My dearest, loyal listeners. I have abandoned you. I have shunned, rejected, deserted you.
You see, listeners, the unthinkable has happened: I can’t think of anything to say.
Yes, I have been struck by the writer’s worst nightmare: the dreaded Writer’s Block.
Initially my desertion of this blog was due to my focussing on writing my novel, which was going spiffingly: I’ve bumped the bastard thing up by 40,000 words since January. But then the writing slowed to the pace of a drunk arthritic slug, and then the ideas shrivelled away like a drunk arthritic slug that’s fallen into a puddle of salt.
So instead I thought I’d focus on my blog.
But then I realised I had no ideas for that, either.
The chamber of ideas was sadly lacking.
There is no writer on earth who hasn’t succumbed to writer’s block. It is, to employ a phrase commonly used to describe the experience, a right old bollocks. It makes you feel incapacitated, because you can’t do what you know you’re supposed to be doing. Imagine if footballers suddenly couldn’t remember how to football, or singers stepped on stage and didn’t know why they were there?
You feel like you have to start all over again. You have to rediscover your skills, which have crumbled to a pile of rubble, and lug out the most tremendous energy to retrain yourself to do what you hope you can still do. Writing suddenly becomes the most hopeless pursuit in the world. The pressure to get back into it grows to an impossible weight. Picture this: Christopher Wren starts building St Paul’s Cathedral. Everything’s going swimmingly, he’s at the top of his game, it’s a feat of architectural magnificence rarely seen… and then he gets builder’s block. He can’t go on. He runs out of ideas, his motivation dies a terrible, humiliating death, and he really doesn’t know what to do.
Is writer’s block borne from external distractions? Does it have anything to do with the fact I subscribed to Netflix a few months ago? Maybe. Instead of writing I have binge-watched the entire three seasons of House of Cards, without once, I might add, having a clue what was going on.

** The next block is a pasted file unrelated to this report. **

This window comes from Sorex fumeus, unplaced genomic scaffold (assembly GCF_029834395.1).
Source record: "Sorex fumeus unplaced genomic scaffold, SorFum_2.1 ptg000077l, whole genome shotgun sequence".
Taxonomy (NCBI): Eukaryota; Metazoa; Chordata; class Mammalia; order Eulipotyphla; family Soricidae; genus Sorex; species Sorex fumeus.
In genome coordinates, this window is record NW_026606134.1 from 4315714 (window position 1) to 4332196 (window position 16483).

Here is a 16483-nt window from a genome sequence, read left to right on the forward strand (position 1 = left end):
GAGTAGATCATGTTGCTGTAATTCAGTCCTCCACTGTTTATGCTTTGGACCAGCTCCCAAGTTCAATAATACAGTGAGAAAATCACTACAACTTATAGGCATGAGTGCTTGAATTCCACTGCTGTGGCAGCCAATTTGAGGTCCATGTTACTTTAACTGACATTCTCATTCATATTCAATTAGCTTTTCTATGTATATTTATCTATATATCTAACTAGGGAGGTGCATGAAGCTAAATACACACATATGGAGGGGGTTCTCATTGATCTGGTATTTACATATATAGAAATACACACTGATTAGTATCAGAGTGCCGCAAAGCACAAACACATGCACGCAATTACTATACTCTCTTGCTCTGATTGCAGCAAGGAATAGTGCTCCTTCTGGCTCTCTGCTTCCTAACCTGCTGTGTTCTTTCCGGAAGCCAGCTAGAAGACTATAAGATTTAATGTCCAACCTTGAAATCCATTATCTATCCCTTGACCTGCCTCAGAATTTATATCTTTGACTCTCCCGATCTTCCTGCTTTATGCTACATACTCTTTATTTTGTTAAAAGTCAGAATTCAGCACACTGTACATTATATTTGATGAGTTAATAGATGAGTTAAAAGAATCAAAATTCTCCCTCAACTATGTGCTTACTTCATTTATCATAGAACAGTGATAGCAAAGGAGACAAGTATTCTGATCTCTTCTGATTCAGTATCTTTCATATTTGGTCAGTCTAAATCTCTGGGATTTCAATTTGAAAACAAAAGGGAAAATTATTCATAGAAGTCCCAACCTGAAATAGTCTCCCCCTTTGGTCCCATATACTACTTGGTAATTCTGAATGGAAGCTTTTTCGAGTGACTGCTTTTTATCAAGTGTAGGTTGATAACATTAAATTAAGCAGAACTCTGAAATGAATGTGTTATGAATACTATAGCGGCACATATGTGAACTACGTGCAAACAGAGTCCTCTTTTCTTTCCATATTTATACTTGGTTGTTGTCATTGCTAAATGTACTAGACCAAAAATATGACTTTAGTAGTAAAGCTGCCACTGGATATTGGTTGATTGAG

Instead of writing I’ve gone to the pub. Instead of writing I’ve painted my nails. Instead of writing I’ve searched for unobtainable properties on Rightmove.com, I’ve fiddled with my phone, with my laptop, I’ve googled ‘eye make-up tips for blue eyes’ and ‘documentaries about natural disasters’, I’ve trawled through Buzzfeed’s backlist of articles about cats. I’ve done literally anything to avoid thinking about the fact that I can’t think of anything.
And as if the actual experience of writer’s block wasn’t irritating enough, the remedy is even worse: writers say that the only way to get over writer’s block is to write.
That’s like telling someone with no legs that the only way to get some legs is to walk to the leg shop.
But I do feel a little better for just writing this blog, despite the fact that even these few words have been a struggle. Getting these words out has been like dredging a pond full of scummy water (which is a phrase I use in my novel. See, I’m recycling my own words because I can’t think of any new ones. I’ve stooped lower than whale shit (which is also a phrase I use in my novel. I’m doomed)).
So, hopefully, if I keep dredging the pond, I’ll get to the nice, verdant, mossy bottom, and that mossy bottom will, hopefully, produce ideas and words which will flourish into a veritable oasis of creativity and joy and if I haven’t drowned in the puddle of my own analogies by that time, I will, hopefully, be able to do some ruddy writing.